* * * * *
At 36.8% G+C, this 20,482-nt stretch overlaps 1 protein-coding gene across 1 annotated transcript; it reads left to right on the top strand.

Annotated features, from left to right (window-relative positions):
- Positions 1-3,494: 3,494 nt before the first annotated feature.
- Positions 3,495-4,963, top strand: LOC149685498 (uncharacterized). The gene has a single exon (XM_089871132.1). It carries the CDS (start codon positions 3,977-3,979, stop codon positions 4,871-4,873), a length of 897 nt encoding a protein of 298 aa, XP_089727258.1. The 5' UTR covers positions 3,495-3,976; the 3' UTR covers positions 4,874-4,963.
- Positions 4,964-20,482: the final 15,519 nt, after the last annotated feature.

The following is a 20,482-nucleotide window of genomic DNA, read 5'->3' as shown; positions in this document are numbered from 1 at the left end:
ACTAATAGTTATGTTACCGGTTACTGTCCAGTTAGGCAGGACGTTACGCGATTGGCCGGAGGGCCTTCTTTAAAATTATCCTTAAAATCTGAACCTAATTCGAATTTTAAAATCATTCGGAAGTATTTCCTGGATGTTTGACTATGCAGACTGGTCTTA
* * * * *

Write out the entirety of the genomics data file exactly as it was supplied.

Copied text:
At 36.8% G+C, this 20,482-nt stretch overlaps 1 protein-coding gene across 1 annotated transcript; it reads left to right on the top strand.

Annotated features, from left to right (window-relative positions):
- Positions 1-3,494: 3,494 nt before the first annotated feature.
- Positions 3,495-4,963, top strand: LOC149685498 (uncharacterized). The gene has a single exon (XM_089871132.1). It carries the CDS (start codon positions 3,977-3,979, stop codon positions 4,871-4,873), a length of 897 nt encoding a protein of 298 aa, XP_089727258.1. The 5' UTR covers positions 3,495-3,976; the 3' UTR covers positions 4,874-4,963.
- Positions 4,964-20,482: the final 15,519 nt, after the last annotated feature.

The following is a 20,482-nucleotide window of genomic DNA, read 5'->3' as shown; positions in this document are numbered from 1 at the left end:
ACTAATAGTTATGTTACCGGTTACTGTCCAGTTAGGCAGGACGTTACGCGATTGGCCGGAGGGCCTTCTTTAAAATTATCCTTAAAATCTGAACCTAATTCGAATTTTAAAATCATTCGGAAGTATTTCCTGGATGTTTGACTATGCAGACTGGTCTTA